After the First World War and the collapse of the Austro-Hungarian monarchy, Sternberg belonged to the Sudetenland province from October 29, 1918 . The Czech-Slovakian state, which was proclaimed at the same time, set up its district administration in Štěpánov for the ten mostly Czech-inhabited villages Lašťany, Bohuňovice, Štarnov, Moravská Huzová, Štěpánov, Krnov, Liboš, Hnojice, Žerotín and Strukov. In 1919 the city was assigned to Czechoslovakia against the will of the German residents . As a result, on March 4, 1919, there was a large protest action by the German population. They occupied the city and district offices and fought with the Czechoslovak army , with victims on both sides. In 1930 the population was 12,760 (11,179 Germans and 1,346 Czechs). In 1935 a Czech secondary school was opened.
After the Munich Agreement in 1938, Sternberg was annexed to the German Reich and occupied by German troops. Subsequently it became the seat of the district of Sternberg , administrative district of Troppau , in the Reichsgau Sudetenland . After the Second World War, Šternberk was taken over by Czechoslovakia in 1945. The German population was expelled . In 1947 7,224 inhabitants were counted. After the dissolution of the Okres Šternberk, the city was added to the Okres Olomouc. During the democratization efforts in 1968 Šternberk was occupied by the Polish army, which was part of the Warsaw Pact .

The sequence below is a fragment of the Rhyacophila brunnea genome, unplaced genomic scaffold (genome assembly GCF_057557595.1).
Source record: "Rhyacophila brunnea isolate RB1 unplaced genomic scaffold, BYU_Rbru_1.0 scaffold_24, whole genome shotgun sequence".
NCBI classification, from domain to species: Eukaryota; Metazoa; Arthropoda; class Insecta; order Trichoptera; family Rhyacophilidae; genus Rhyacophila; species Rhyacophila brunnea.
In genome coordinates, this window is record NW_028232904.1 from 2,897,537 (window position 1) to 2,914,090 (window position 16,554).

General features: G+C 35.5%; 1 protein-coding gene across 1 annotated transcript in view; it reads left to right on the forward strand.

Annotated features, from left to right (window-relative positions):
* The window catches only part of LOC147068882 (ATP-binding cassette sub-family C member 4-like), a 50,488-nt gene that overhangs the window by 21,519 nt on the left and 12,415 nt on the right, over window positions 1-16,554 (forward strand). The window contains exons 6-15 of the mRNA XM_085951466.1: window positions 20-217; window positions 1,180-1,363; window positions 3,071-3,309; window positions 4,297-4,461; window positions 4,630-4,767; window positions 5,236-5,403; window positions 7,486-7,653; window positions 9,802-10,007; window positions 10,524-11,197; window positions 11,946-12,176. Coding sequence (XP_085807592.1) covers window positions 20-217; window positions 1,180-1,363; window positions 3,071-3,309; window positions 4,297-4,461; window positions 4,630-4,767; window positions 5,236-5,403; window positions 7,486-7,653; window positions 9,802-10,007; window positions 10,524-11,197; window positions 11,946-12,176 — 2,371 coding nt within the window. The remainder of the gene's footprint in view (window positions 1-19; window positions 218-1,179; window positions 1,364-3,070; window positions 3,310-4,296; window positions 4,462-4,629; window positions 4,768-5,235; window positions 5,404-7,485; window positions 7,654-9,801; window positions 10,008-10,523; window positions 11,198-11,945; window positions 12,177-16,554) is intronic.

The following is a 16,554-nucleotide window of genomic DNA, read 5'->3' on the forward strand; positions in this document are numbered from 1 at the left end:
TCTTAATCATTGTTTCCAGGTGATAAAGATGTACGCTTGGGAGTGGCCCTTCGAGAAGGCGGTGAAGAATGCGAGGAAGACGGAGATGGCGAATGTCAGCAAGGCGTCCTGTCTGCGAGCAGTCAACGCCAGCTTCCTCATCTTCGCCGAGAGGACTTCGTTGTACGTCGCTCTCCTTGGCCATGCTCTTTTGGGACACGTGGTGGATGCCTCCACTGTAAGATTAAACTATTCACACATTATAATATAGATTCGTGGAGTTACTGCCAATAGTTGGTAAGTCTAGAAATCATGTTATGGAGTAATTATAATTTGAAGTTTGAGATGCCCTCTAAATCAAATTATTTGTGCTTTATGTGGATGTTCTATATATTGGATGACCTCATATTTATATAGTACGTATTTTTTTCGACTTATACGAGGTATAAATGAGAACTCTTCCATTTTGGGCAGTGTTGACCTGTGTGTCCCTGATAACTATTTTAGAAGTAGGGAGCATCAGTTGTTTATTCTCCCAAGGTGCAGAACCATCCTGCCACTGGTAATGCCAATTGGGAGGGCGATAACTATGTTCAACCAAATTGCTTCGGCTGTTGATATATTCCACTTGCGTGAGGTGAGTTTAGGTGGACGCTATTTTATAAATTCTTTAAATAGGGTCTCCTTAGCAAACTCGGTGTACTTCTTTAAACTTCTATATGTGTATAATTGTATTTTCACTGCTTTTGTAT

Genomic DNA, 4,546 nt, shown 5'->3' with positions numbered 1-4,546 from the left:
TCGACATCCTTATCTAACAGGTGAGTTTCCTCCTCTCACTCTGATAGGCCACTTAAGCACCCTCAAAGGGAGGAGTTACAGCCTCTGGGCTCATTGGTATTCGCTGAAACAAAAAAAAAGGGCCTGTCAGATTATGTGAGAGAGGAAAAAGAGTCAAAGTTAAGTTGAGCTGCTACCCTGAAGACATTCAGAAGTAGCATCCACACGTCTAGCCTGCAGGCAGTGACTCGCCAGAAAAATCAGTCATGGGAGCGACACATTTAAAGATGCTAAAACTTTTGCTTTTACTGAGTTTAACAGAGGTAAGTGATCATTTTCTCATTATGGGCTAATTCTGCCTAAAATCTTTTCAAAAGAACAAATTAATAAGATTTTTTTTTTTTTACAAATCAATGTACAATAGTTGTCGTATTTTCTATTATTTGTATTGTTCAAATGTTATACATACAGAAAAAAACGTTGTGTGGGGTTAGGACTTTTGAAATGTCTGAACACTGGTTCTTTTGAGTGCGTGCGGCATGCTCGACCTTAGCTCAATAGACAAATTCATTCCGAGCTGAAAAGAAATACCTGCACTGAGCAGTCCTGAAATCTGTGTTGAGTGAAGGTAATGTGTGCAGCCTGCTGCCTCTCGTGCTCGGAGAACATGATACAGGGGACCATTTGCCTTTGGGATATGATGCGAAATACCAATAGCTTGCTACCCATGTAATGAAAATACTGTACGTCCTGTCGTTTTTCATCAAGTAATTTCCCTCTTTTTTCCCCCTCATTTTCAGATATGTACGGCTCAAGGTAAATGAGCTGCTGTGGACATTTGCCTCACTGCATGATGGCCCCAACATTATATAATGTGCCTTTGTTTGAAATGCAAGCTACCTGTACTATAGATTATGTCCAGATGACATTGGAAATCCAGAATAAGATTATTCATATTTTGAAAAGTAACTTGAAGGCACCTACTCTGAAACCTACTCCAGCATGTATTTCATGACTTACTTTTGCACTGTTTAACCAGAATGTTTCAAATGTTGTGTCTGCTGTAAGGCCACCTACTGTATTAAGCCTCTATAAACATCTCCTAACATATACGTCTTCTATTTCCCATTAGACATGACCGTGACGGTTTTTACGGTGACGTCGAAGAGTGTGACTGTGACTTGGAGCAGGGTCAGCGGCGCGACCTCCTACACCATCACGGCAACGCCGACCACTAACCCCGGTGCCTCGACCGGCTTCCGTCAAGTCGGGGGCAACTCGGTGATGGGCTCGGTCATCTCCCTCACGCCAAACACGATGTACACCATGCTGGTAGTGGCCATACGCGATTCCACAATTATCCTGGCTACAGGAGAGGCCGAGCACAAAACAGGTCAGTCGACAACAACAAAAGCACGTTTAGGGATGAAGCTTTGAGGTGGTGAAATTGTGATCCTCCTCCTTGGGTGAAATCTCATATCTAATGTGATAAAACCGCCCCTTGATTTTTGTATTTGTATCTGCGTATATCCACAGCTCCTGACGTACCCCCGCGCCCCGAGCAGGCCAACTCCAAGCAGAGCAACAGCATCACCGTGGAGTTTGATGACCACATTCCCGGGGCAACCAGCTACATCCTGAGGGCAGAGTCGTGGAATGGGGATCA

|1930||12,608||of which 1,249 Czechs (in the municipal boundaries of 1939 12,760 inhabitants)|
|1939||12,141||thereof 314 Evangelicals, 11,262 Catholics, 31 other Christians and 18 Jews|
Šternberk consists of the following districts:
- Dalov ( jackdaw )
- Chabičov ( Gobit Show )
- Krakořice ( Krokersdorf )
- Šternberk ( Sternberg ) and
- Těšíkov ( Zeschdorf ).
Basic settlement units are Babí hora-Spálená, Bouda, Dalov, Dlouhá ulice, Dolní Žleb ( Niedergrund ), Horní Žleb ( Obergrund ), Chabičov, Krakořice, Lhota ( Allhütten ), Mlýnský příkop-Světlov, Náměstí Svobedody., Obedora , Tyršovy sady, U nádraží, U nemocnice, Uničovské Předměstí, Vinohradská, Za nemocnicí, Za vsí-Čepky and Zámecký kopec.
The municipality is divided into the cadastral districts Dalov, Chabičov, Krakořice, Lhota u Šternberka, Šternberk and Těšíkov.
- Šternberk Castle
- Augustinian monastery on the Obermarkt
- Marian column from 1719
- Hospital Church of the Blessed Virgin Mary
- Ecce homo hill climb track
sons and daughters of the town
- Joseph Altmann (1777–1831), Austrian officer
- Edmund Götz (1792–1862), Austrian Benedictine and politician